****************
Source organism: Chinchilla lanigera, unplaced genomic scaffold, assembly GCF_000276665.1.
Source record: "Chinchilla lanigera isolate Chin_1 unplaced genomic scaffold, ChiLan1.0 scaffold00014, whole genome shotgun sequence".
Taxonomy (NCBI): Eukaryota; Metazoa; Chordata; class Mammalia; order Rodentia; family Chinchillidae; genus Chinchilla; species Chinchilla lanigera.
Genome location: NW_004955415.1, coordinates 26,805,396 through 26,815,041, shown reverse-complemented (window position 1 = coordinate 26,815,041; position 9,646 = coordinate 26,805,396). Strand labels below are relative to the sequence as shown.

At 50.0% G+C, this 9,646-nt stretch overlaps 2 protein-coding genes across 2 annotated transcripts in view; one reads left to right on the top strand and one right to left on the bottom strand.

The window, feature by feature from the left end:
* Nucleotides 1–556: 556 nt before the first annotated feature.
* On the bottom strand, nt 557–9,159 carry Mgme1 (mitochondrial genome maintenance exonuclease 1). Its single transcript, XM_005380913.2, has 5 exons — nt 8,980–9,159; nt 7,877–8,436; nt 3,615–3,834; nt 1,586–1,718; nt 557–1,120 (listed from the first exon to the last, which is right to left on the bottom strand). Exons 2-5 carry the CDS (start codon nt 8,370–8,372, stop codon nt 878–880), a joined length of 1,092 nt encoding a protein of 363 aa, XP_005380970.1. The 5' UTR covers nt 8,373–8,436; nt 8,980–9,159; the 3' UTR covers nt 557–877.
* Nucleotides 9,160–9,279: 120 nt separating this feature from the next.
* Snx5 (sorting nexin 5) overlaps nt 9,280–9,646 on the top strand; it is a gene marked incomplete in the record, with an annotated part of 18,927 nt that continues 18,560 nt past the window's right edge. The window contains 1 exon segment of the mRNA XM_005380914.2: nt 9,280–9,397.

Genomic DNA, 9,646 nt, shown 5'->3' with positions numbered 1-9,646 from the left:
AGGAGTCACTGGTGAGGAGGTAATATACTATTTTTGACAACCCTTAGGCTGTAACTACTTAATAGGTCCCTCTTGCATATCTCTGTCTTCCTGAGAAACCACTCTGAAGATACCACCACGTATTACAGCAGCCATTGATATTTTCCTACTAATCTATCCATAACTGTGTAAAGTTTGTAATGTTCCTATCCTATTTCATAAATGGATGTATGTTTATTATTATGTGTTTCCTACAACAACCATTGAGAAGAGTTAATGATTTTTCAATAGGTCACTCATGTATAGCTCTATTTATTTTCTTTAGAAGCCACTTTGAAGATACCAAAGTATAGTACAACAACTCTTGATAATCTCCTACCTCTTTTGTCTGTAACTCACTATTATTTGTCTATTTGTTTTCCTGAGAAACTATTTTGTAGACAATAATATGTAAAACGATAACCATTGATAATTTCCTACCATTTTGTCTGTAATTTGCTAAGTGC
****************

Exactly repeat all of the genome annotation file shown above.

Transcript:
Source organism: Chinchilla lanigera, unplaced genomic scaffold, assembly GCF_000276665.1.
Source record: "Chinchilla lanigera isolate Chin_1 unplaced genomic scaffold, ChiLan1.0 scaffold00014, whole genome shotgun sequence".
Taxonomy (NCBI): Eukaryota; Metazoa; Chordata; class Mammalia; order Rodentia; family Chinchillidae; genus Chinchilla; species Chinchilla lanigera.
Genome location: NW_004955415.1, coordinates 26,805,396 through 26,815,041, shown reverse-complemented (window position 1 = coordinate 26,815,041; position 9,646 = coordinate 26,805,396). Strand labels below are relative to the sequence as shown.

At 50.0% G+C, this 9,646-nt stretch overlaps 2 protein-coding genes across 2 annotated transcripts in view; one reads left to right on the top strand and one right to left on the bottom strand.

The window, feature by feature from the left end:
* Nucleotides 1–556: 556 nt before the first annotated feature.
* On the bottom strand, nt 557–9,159 carry Mgme1 (mitochondrial genome maintenance exonuclease 1). Its single transcript, XM_005380913.2, has 5 exons — nt 8,980–9,159; nt 7,877–8,436; nt 3,615–3,834; nt 1,586–1,718; nt 557–1,120 (listed from the first exon to the last, which is right to left on the bottom strand). Exons 2-5 carry the CDS (start codon nt 8,370–8,372, stop codon nt 878–880), a joined length of 1,092 nt encoding a protein of 363 aa, XP_005380970.1. The 5' UTR covers nt 8,373–8,436; nt 8,980–9,159; the 3' UTR covers nt 557–877.
* Nucleotides 9,160–9,279: 120 nt separating this feature from the next.
* Snx5 (sorting nexin 5) overlaps nt 9,280–9,646 on the top strand; it is a gene marked incomplete in the record, with an annotated part of 18,927 nt that continues 18,560 nt past the window's right edge. The window contains 1 exon segment of the mRNA XM_005380914.2: nt 9,280–9,397.

Genomic DNA, 9,646 nt, shown 5'->3' with positions numbered 1-9,646 from the left:
AGGAGTCACTGGTGAGGAGGTAATATACTATTTTTGACAACCCTTAGGCTGTAACTACTTAATAGGTCCCTCTTGCATATCTCTGTCTTCCTGAGAAACCACTCTGAAGATACCACCACGTATTACAGCAGCCATTGATATTTTCCTACTAATCTATCCATAACTGTGTAAAGTTTGTAATGTTCCTATCCTATTTCATAAATGGATGTATGTTTATTATTATGTGTTTCCTACAACAACCATTGAGAAGAGTTAATGATTTTTCAATAGGTCACTCATGTATAGCTCTATTTATTTTCTTTAGAAGCCACTTTGAAGATACCAAAGTATAGTACAACAACTCTTGATAATCTCCTACCTCTTTTGTCTGTAACTCACTATTATTTGTCTATTTGTTTTCCTGAGAAACTATTTTGTAGACAATAATATGTAAAACGATAACCATTGATAATTTCCTACCATTTTGTCTGTAATTTGCTAAGTGC